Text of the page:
There’s also installation by flooring adhesive (glue), this works with laminate, engineered and solid wood type of flooring, this glue installation is used to install flooring over concrete because concrete is hard to nail into.

On the other hand, glue installation is best done by a professional and so its not DIY friendly.

An easy alternative to both installations method listed above is the floating floor. It uses no glue or fasteners, and it’s best if you are installing your flooring yourself. It works with both laminate and some types of engineered flooring.

An underlayment of thin foam or other materials is laid over the entire floor, then the flooring planks are laid row by row and then joined together by fitting each piece at an angle below the installed row.

This interlocks the tongue and groove joint as opposed to using nail or glue to hold down the planks.

After laying each piece, they are tapped tight against its neighbor with a hammer or mallet.

Pro Tips

You can prevent wood squeaks by using a sound-absorbing underpayment between the hardwood flooring and subfloor. Skipping this process will lead to you dealing with loud squeaks and creaks when someone walks across the floor.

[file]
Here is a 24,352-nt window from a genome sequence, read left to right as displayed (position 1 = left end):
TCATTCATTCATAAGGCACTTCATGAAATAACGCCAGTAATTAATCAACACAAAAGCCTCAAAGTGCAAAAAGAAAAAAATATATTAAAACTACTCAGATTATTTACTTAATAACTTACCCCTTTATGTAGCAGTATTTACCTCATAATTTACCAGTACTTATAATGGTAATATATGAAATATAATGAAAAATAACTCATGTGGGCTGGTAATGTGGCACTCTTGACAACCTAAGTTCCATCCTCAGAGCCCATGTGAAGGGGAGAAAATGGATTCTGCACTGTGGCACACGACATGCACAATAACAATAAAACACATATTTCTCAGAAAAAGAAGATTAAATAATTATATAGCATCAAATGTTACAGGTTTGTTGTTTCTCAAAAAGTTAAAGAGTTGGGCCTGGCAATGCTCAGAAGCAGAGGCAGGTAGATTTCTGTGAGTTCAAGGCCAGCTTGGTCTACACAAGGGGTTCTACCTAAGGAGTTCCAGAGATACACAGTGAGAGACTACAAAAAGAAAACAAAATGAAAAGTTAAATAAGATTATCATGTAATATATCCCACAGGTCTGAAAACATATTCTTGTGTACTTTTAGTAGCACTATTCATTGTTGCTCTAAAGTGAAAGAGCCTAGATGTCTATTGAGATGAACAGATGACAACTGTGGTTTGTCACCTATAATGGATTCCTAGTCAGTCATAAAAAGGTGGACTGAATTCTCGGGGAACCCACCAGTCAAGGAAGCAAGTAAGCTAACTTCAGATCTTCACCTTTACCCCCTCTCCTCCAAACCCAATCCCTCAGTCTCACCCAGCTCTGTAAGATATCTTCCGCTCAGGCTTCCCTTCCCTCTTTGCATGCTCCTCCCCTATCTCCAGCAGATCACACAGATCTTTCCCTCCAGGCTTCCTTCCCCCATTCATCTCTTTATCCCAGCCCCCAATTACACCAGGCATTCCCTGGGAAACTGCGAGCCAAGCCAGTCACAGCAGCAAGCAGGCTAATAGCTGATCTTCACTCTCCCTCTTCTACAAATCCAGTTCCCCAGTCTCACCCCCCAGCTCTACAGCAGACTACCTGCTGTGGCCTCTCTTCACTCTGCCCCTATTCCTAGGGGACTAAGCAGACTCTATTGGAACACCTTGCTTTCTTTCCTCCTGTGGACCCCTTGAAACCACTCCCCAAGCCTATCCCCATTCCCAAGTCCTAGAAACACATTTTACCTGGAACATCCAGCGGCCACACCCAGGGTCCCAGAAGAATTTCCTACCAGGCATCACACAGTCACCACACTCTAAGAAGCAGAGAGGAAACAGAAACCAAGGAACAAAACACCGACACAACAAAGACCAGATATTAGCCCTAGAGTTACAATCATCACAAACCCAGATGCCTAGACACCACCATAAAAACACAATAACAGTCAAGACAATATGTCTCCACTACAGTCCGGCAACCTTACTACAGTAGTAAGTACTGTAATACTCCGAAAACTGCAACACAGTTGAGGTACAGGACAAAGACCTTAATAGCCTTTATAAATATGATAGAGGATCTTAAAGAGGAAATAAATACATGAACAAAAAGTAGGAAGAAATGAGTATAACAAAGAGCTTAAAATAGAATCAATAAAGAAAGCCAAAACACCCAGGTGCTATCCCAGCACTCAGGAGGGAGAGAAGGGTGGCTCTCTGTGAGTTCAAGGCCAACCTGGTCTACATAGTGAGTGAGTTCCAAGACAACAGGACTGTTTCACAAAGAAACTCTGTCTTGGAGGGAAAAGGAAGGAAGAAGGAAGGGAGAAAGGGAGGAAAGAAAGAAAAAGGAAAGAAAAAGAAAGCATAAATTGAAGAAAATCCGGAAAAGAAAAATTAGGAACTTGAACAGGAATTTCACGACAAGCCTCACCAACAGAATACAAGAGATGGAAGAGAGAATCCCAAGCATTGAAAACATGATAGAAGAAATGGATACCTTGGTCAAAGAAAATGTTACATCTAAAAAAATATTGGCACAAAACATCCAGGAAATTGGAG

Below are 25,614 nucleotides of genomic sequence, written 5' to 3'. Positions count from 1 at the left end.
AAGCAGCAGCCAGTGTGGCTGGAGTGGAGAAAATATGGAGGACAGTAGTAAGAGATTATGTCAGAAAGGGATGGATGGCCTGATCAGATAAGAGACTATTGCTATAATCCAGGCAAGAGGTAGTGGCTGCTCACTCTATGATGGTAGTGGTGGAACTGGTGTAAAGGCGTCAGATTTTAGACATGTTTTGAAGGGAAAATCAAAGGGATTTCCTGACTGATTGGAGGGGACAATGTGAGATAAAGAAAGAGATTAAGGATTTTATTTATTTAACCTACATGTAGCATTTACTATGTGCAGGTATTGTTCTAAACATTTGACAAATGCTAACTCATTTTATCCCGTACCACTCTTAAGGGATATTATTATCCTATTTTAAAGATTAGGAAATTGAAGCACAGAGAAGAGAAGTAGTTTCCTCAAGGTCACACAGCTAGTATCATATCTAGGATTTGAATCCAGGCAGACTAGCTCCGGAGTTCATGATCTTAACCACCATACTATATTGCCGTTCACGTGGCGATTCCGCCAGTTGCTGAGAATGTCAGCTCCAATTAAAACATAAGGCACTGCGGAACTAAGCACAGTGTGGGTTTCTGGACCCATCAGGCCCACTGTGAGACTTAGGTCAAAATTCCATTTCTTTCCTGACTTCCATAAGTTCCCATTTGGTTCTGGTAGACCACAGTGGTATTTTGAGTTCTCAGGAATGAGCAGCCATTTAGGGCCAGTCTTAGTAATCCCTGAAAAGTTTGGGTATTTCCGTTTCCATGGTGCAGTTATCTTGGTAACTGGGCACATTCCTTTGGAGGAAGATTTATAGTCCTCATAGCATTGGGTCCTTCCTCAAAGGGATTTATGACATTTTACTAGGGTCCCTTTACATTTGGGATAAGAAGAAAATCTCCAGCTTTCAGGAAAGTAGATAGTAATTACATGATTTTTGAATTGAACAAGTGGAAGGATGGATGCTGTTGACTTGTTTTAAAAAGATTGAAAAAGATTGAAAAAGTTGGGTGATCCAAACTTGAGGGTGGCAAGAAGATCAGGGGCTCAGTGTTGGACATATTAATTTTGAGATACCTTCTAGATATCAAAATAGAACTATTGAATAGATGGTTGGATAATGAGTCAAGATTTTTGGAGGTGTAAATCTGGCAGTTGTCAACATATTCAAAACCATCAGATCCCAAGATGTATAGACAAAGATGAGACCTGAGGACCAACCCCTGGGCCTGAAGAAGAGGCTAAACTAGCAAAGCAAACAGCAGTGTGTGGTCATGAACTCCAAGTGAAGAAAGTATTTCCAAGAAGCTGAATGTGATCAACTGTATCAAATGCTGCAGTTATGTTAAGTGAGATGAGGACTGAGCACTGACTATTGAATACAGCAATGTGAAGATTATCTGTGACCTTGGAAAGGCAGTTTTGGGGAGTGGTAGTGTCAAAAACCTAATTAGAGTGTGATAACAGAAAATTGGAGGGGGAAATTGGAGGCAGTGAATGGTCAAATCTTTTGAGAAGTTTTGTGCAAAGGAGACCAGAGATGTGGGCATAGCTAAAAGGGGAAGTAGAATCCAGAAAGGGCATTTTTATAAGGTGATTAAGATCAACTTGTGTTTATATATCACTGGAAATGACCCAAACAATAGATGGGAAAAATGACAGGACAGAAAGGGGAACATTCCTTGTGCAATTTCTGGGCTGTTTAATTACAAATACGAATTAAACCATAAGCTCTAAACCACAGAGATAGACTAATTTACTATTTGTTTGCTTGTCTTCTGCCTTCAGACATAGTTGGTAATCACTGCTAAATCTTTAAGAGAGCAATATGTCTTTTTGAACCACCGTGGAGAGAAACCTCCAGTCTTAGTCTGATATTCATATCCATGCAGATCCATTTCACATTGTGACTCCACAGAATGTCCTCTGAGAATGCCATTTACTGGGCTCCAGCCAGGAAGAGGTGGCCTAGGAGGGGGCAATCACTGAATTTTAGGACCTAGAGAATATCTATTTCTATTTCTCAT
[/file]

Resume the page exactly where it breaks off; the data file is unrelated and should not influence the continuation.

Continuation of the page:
Using a traditional method of nailing could be time-consuming and could result in poorly inserted nails. The best alternative is to rent a hardwood flooring nailer from a construction rental shop.

Its a powerful tool that shoots nails through the tongue at a correct angle, and it makes installation a lot easier

Always use the underlayment specified by the flooring manufacturer, because while you can use a sound-absorbing underlayment for solid wood, engineered flooring may require a cushioned polyethylene barrier which resists moisture, this is because engineered flooring can be installed over concrete.

Do not force the planks together, tap the ends of the planks together using the installation block recommended by the manufacturer.

Installing an engineered flooring will raise the level of the floor between 3/8” and 5/8”. You may be required to cut the bottom of your door to enable it open and close easily.

You may also need to install a transition threshold if the adjoining room floor is lower. And this helps to eliminate a “lip” that could cause tripping by acting as a gentle ramp down to the lower floor.


Now that you know everything about tongue and groove flooring installation, you can get started on your home renovation project.